The Adirondack Hub is for everyone

The Adirondack Park was created in 1892 to protect large expanses of the Adirondack Park, including mountains, lakes, and rivers, and to ensure that those lands would be available for "the free use of all the people for their health and pleasure." The Adirondacks aren't just for everybody, they're for every body. That means spaces that are accessible and welcoming for people of all ages, races, and physical abilities. We want everyone, particularly those with accessibility needs, to feel welcome here and that they may enjoy a vacation in the gorgeous Adirondack Hub, an ideal basecamp for adventure. We've put together some key places to go that are ADA-accessible to help you and your friends and family plan a fun vacation or day trip that everyone will enjoy.

Accessible attractions

The Schroon Lake area is known throughout the Adirondacks and the Northeast as being an arts destination. Every summer since 1915, the Seagle Festival (formerly known as Seagle Music Colony) has provided training for the best up and coming vocal artists in the nation, treating locals and visitors to exceptional performances of opera, musical theatre, standards, and more. Seagle's performances take place in its primary theater, expansive rehearsal studio, and the Boathouse Theater in downtown Schroon Lake. All three locations offer accessible seating, parking, and bathrooms. If you have a love of fine music, you won't want to miss a Seagle performance.

Two singers perform in a large, airy wood building in front of a small audience.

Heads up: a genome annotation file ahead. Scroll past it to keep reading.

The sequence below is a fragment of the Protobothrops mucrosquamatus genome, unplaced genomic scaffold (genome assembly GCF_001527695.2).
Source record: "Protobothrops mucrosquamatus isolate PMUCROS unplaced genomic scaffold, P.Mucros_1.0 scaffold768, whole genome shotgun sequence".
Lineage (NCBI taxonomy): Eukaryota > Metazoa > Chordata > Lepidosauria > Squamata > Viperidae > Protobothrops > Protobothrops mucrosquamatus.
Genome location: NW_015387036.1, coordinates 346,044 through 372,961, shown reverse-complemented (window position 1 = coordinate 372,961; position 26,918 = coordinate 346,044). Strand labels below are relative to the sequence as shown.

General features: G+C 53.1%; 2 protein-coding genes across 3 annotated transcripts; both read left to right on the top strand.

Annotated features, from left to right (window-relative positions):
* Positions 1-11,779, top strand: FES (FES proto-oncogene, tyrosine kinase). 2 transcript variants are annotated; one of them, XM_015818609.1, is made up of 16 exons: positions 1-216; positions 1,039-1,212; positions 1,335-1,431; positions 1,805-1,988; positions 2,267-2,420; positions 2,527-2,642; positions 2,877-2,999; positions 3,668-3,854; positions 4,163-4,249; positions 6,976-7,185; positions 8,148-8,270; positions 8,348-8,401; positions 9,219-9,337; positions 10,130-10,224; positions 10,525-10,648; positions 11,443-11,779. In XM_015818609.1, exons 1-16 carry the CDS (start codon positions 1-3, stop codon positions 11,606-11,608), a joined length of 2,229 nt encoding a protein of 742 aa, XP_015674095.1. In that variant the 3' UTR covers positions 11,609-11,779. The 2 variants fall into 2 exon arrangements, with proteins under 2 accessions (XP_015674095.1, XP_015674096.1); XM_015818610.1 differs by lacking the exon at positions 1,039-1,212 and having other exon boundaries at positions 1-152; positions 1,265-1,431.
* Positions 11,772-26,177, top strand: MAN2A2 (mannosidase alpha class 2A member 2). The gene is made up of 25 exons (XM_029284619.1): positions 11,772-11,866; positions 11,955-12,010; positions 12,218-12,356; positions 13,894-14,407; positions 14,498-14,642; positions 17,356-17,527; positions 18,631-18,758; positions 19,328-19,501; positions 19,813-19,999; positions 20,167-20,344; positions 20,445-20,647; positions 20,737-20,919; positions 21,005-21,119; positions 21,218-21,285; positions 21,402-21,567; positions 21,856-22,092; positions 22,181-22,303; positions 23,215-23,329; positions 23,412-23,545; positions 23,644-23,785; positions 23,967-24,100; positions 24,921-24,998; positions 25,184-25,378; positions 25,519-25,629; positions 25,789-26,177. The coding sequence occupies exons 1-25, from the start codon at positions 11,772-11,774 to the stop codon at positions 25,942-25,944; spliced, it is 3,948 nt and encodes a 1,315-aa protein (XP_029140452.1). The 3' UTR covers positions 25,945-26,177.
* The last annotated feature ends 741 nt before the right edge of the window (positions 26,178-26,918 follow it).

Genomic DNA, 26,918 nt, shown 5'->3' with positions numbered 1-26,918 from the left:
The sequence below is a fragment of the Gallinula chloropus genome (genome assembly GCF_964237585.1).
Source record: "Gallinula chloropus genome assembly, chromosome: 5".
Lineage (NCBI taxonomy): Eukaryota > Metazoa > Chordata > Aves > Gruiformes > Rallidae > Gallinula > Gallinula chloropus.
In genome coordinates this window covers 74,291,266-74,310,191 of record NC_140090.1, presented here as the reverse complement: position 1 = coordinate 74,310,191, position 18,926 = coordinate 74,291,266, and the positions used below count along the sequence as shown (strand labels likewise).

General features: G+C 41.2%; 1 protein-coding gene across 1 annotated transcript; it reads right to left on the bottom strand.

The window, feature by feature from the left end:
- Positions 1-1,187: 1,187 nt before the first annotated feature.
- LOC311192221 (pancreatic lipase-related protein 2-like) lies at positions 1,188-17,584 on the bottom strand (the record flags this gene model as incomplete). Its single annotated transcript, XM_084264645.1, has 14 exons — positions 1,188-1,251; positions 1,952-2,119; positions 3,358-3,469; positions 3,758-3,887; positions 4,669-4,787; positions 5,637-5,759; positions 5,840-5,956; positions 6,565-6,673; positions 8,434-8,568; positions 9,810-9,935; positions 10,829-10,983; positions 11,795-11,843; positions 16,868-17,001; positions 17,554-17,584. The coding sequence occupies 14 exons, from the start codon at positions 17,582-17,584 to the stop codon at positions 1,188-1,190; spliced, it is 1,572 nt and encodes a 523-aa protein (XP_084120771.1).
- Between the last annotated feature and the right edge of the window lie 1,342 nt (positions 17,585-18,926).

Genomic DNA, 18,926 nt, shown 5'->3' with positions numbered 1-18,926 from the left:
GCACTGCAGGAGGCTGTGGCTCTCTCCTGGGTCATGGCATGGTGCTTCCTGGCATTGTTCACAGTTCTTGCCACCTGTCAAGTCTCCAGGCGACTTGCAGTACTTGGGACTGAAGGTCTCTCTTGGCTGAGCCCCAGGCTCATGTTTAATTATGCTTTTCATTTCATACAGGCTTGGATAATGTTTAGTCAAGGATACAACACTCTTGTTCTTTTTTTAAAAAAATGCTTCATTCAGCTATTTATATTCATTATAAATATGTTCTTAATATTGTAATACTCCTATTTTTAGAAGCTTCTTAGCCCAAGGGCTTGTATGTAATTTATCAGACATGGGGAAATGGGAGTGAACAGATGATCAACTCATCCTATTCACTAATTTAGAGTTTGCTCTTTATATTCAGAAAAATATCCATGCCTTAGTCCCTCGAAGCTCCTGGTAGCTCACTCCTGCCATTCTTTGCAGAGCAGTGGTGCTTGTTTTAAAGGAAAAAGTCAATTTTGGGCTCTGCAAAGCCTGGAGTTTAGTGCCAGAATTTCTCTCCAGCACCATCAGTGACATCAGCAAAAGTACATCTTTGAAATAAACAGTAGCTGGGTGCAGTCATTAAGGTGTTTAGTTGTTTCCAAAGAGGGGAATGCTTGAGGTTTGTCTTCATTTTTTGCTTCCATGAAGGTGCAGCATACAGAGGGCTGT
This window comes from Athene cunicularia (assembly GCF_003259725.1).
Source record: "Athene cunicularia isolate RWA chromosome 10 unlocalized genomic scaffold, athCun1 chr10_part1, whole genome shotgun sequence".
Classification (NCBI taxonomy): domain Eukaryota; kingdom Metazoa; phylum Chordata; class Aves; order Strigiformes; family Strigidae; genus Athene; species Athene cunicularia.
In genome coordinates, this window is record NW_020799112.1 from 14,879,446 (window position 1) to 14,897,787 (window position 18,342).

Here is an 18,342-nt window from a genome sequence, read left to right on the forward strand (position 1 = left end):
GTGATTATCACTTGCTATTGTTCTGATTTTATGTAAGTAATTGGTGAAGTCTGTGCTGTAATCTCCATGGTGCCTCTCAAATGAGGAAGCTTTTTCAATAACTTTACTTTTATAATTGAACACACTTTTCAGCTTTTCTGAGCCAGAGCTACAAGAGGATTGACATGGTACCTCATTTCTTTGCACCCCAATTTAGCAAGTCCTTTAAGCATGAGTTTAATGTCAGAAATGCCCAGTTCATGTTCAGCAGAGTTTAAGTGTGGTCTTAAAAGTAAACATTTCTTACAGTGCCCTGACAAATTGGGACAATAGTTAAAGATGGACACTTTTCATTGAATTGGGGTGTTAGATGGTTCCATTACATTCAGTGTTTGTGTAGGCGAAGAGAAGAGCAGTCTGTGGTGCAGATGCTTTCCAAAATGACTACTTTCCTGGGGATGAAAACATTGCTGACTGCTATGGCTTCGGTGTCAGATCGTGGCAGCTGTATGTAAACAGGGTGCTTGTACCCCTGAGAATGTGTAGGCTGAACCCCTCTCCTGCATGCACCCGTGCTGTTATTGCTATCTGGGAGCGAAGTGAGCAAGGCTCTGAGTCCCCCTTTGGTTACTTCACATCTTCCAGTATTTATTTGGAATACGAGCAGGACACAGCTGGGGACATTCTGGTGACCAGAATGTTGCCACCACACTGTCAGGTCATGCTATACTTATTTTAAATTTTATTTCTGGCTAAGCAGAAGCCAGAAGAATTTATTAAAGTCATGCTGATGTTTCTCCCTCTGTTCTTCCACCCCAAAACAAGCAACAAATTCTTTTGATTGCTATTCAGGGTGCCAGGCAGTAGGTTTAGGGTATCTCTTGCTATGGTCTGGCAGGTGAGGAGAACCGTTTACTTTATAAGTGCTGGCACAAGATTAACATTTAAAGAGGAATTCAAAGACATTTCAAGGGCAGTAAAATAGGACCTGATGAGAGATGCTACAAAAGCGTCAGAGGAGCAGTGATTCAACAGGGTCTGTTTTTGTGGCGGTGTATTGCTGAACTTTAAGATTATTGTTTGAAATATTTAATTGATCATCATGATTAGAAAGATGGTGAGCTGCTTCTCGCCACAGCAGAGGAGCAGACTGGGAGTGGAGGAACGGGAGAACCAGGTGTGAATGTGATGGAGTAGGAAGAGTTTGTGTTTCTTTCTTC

A performance in the Seagle rehearsal studio.

Overlooking Schroon Lake (the lake), the Boathouse Theater is the home of the Schroon Lake Arts Council, which hosts a vibrant array of events, including live music, jam sessions, and the ever-popular Adirondack Folk Music Festival. Built in 1824, the theater has been updated and features wheelchair-accessible seating, bathrooms, and parking. Outdoor concerts are accessible too, as there are sidewalks and areas that manual wheelchairs may traverse easily.

Both Seagle Festival and Schroon Lake Arts Council will gladly provide orientation for guests with visual impairments to ensure a safe and enjoyable visit. Feel free to call ahead with any questions or concerns!

A tall gazebo stands out above small tents and spectators on a sunny day with Schroon Lake in the background.
A sunny day at the Adirondack Folk Music Festival.

The Adirondacks are well known for being the home of the Great Camp: second homes for the rich that were built in the 1800s in a distinctive style of rustic luxuriousness. Today, some of those camps are long gone, while others are now historic sites where visitors can learn about Adirondack history and enjoy the fine craftsmanship of the camps. In Newcomb, Great Camp Santanoni is an expansive site that should not be missed. At the camp, learn about the history of the camp and the family that built it, view the farm area that supported the camp every summer, and enjoy views of Newcomb Lake. many of the large, wide porches are wheelchair-accessible by ramp and there are accessible vault toilets on site.